It’s actually OK if your film is not eligible for an Oscar — we have a thing called the Emmys. A lot of this anxiety is just a holdover from the days when television was considered culturally inferior to theatrical feature films. Everybody needs to just get over it.

In another 10 to 20 years they’re probably going to merge the Emmys in the Oscars into one program anyway, maybe they’ll call it the Contentys.

“One of the fun things about seeing the new Quentin Tarantino film three months early in Cannes (did I mention this?) is that I know exactly why it’s going to make some people furious, and thus I have time to steel myself for the takes.

Back in July 2017, when it was revealed that Tarantino’s next project was connected to the Manson Family murders, it was condemned in some quarters as an insulting and exploitative stunt. We usually require at least a fig-leaf of compassion for the victims in true-crime adaptations, and even Tarantino partisans like myself – I don’t think he’s made a bad film yet – found ourselves wondering how he might square his more outré stylistic impulses with the depiction of a real mass murder in which five people and one unborn child lost their lives.

After all, it’s one thing to slice off with gusto a fictional policeman’s ear; it’s quite another to linger over the gory details of a massacre that took place within living memory, and which still carries a dread historical significance.

In her essay The White Album, Joan Didion wrote: “Many people I know in Los Angeles believe that the Sixties ended abruptly on August 9, 1969, ended at the exact moment when word of the murders on Cielo Drive traveled like brushfire through the community, and in a sense this is true.”

Early in Once Upon a Time in Hollywood, as Leonardo DiCaprio and Brad Pitt’s characters drive up the hill towards Leo’s bachelor pad, the camera cranes up gently to reveal a street sign: Cielo Drive. Tarantino understands how charged that name is; he can hear the Molotov cocktails clinking as he shoulders the crate.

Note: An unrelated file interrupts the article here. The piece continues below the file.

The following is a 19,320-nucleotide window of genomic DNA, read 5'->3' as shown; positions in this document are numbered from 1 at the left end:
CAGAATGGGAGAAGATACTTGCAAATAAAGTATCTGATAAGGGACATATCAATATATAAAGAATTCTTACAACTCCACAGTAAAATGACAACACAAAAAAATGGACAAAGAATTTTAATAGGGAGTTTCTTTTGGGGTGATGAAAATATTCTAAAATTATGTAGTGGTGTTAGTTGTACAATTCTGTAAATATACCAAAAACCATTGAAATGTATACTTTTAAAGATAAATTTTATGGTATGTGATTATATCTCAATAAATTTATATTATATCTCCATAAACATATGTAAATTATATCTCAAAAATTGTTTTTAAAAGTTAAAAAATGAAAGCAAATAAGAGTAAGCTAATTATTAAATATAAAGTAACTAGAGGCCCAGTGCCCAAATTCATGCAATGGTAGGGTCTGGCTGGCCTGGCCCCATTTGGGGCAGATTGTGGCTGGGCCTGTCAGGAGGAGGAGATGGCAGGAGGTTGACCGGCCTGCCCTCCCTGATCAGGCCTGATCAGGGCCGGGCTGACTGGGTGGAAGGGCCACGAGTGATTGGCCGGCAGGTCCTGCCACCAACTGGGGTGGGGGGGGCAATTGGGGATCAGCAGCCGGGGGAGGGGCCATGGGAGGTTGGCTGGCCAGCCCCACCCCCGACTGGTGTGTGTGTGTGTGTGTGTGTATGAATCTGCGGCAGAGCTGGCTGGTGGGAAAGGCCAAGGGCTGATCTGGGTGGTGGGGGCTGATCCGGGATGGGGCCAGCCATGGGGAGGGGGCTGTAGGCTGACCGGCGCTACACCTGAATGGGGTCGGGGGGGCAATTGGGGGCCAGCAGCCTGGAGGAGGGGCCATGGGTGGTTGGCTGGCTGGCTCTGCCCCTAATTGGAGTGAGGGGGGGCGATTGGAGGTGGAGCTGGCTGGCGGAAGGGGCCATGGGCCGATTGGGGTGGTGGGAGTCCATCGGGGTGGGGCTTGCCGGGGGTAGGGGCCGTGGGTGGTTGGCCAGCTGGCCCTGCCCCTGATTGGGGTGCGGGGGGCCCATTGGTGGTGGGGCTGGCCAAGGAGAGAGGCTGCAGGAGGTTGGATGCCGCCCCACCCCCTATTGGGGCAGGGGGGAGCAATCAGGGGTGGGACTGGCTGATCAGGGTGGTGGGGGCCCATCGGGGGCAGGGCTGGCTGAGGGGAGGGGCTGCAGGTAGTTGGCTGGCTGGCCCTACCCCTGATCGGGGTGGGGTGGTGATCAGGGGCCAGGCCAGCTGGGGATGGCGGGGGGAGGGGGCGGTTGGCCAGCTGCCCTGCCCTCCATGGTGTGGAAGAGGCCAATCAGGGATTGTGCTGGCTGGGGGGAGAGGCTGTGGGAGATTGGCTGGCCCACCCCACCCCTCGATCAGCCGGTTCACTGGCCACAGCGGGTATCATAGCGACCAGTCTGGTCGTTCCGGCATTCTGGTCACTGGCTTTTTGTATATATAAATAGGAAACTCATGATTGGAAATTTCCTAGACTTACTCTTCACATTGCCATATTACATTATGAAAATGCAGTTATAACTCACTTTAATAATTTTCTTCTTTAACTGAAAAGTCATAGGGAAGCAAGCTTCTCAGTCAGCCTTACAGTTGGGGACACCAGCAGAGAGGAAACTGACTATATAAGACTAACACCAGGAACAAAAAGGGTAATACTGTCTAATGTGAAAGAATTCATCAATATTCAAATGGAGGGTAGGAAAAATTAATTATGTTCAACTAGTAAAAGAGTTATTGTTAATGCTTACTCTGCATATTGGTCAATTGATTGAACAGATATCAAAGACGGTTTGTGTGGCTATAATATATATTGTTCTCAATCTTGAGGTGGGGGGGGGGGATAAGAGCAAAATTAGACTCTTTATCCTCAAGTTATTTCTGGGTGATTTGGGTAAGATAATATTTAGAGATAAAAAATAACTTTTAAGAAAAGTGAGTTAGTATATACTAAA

As you may have read in the reviews from Cannes, much of the film is taken up with following DiCaprio and Pitt’s characters – a fading TV actor and his long-serving stunt double – as they amusingly go about their lives in Los Angeles, while Margot Robbie’s Sharon Tate is a relatively minor presence. But the spectre of the murders is just over the horizon, and when the night of the 9th finally arrives, you feel the mood in the cinema shift.

No spoilers whatsoever about what transpires on screen. But in the audience, as it became clear how Tarantino was going to handle this extraordinarily loaded moment, the room soured and split, like a pan of cream left too long on the hob. I craned in, amazed, but felt the person beside me recoil in either dismay or disgust.

Two weeks on, I’m convinced that the scene is the boldest and most graphically violent of Tarantino’s career – I had to shield my eyes at one point, found myself involuntarily groaning “oh no” at another – and a dead cert for the most controversial. People will be outraged by it, and with good reason. But in a strange and brilliant way, it takes Didion’s death-of-the-Sixties observation and pushes it through a hellfire-hot catharsis.

Hollywood summoned up this horror, the film seems to be saying, and now it’s Hollywood’s turn to exorcise it. I can’t wait until the release in August, when we can finally talk about why.

~ Robbie Collin